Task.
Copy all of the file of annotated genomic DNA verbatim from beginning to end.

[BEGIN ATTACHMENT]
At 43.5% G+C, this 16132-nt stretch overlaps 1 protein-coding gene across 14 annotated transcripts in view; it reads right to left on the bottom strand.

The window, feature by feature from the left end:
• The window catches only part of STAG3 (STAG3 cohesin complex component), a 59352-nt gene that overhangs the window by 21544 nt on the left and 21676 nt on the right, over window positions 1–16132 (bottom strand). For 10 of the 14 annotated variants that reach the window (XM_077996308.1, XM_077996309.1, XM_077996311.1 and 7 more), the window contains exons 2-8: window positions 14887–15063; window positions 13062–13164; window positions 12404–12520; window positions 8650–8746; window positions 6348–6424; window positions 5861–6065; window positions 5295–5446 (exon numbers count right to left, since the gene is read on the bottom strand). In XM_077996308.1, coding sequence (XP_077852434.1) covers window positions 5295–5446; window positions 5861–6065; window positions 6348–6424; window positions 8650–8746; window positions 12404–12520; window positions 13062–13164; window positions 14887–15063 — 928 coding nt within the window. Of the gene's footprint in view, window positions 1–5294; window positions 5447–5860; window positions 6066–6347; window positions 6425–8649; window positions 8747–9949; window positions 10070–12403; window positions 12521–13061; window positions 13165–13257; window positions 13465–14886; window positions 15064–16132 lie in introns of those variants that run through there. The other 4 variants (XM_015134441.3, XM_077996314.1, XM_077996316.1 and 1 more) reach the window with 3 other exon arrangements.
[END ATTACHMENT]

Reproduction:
At 43.5% G+C, this 16132-nt stretch overlaps 1 protein-coding gene across 14 annotated transcripts in view; it reads right to left on the bottom strand.

The window, feature by feature from the left end:
• The window catches only part of STAG3 (STAG3 cohesin complex component), a 59352-nt gene that overhangs the window by 21544 nt on the left and 21676 nt on the right, over window positions 1–16132 (bottom strand). For 10 of the 14 annotated variants that reach the window (XM_077996308.1, XM_077996309.1, XM_077996311.1 and 7 more), the window contains exons 2-8: window positions 14887–15063; window positions 13062–13164; window positions 12404–12520; window positions 8650–8746; window positions 6348–6424; window positions 5861–6065; window positions 5295–5446 (exon numbers count right to left, since the gene is read on the bottom strand). In XM_077996308.1, coding sequence (XP_077852434.1) covers window positions 5295–5446; window positions 5861–6065; window positions 6348–6424; window positions 8650–8746; window positions 12404–12520; window positions 13062–13164; window positions 14887–15063 — 928 coding nt within the window. Of the gene's footprint in view, window positions 1–5294; window positions 5447–5860; window positions 6066–6347; window positions 6425–8649; window positions 8747–9949; window positions 10070–12403; window positions 12521–13061; window positions 13165–13257; window positions 13465–14886; window positions 15064–16132 lie in introns of those variants that run through there. The other 4 variants (XM_015134441.3, XM_077996314.1, XM_077996316.1 and 1 more) reach the window with 3 other exon arrangements.